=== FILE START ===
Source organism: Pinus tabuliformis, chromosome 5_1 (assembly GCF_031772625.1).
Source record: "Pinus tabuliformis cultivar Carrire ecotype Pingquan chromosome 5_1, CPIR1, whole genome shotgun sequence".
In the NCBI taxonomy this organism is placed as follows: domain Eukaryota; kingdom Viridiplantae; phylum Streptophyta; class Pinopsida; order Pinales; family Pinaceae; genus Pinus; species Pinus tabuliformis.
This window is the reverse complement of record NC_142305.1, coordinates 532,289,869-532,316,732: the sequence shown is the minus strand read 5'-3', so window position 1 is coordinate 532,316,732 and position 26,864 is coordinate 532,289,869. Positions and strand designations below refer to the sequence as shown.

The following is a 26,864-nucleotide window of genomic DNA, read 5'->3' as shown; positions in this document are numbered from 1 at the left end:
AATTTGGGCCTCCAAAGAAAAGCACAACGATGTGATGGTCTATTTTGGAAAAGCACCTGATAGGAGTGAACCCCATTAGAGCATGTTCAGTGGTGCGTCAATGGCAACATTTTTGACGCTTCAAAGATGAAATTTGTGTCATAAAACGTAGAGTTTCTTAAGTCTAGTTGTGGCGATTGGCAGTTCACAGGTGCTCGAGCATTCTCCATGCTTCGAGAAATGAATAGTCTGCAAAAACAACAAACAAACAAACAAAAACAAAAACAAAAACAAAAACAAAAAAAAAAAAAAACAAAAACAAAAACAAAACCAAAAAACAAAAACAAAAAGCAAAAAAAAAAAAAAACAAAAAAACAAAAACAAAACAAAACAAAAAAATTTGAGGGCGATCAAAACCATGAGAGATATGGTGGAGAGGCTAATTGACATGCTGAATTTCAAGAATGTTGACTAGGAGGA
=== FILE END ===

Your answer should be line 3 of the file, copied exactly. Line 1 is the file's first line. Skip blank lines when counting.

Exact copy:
In the NCBI taxonomy this organism is placed as follows: domain Eukaryota; kingdom Viridiplantae; phylum Streptophyta; class Pinopsida; order Pinales; family Pinaceae; genus Pinus; species Pinus tabuliformis.